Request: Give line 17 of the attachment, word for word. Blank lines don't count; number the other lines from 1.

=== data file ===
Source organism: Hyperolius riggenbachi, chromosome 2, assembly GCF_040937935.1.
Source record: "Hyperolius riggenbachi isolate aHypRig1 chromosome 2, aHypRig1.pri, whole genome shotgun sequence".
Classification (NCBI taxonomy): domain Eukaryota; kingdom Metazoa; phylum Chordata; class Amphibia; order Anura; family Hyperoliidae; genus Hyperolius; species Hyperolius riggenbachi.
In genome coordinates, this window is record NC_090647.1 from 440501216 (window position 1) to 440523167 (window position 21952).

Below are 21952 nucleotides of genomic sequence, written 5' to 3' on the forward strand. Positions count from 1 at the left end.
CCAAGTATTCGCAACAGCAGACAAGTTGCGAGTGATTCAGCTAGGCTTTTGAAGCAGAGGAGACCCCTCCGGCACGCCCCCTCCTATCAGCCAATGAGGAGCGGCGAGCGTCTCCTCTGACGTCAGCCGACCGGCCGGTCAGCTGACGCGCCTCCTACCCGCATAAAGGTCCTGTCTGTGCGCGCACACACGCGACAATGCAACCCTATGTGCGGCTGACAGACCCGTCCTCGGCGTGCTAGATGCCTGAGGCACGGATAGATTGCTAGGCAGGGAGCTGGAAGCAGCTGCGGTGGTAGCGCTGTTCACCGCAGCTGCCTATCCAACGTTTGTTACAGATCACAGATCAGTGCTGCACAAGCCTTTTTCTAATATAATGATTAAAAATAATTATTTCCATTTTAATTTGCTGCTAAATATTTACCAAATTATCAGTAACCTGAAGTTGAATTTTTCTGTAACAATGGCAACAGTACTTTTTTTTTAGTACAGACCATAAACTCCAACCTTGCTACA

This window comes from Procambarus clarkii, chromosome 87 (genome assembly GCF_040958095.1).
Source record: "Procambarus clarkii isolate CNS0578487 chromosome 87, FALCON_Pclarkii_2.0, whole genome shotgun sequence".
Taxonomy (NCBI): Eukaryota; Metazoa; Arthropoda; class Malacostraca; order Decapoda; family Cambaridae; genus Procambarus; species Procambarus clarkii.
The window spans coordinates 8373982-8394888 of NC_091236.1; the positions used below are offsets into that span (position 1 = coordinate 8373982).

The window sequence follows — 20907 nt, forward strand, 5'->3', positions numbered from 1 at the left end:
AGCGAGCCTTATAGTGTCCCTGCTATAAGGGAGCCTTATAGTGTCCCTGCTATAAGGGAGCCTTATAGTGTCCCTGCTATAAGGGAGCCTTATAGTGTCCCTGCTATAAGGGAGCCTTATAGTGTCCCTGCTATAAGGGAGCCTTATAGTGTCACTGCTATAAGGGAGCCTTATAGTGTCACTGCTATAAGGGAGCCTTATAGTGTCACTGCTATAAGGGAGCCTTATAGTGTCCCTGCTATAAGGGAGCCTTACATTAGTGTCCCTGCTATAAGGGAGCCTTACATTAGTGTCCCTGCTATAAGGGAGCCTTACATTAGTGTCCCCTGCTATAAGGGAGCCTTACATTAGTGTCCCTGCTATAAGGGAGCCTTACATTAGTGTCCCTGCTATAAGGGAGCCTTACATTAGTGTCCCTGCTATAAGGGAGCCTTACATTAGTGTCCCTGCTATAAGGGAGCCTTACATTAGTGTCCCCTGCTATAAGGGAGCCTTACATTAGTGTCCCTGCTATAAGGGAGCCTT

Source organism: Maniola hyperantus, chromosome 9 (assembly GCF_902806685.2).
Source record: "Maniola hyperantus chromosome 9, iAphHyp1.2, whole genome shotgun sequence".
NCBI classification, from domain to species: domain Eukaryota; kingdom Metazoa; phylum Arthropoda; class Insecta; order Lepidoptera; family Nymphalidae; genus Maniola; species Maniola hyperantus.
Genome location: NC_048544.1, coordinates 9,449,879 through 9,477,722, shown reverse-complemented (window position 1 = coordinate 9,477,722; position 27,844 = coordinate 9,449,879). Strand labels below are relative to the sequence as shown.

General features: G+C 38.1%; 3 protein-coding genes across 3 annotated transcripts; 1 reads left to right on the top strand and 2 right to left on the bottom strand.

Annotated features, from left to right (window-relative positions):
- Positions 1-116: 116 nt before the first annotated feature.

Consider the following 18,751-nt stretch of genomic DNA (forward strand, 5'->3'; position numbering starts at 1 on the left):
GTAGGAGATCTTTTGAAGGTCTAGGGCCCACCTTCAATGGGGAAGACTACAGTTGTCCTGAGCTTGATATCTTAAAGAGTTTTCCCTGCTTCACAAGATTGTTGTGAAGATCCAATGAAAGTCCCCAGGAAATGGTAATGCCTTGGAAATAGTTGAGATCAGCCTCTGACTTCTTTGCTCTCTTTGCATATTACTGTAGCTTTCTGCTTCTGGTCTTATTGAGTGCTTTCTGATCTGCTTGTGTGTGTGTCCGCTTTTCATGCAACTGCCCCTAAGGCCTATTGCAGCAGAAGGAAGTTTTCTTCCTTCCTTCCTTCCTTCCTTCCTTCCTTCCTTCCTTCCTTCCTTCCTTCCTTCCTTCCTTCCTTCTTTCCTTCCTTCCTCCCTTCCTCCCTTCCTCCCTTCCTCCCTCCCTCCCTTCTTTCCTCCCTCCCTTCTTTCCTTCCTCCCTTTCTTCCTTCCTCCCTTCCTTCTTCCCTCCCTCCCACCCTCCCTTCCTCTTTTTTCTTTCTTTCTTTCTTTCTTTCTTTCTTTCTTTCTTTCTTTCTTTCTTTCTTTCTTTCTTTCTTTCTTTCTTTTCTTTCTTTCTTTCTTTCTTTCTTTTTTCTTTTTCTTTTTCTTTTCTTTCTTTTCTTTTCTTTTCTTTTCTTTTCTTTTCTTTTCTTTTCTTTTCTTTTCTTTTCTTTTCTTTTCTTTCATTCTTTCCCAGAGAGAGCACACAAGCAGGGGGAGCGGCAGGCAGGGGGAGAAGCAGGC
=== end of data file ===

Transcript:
General features: G+C 38.1%; 3 protein-coding genes across 3 annotated transcripts; 1 reads left to right on the top strand and 2 right to left on the bottom strand.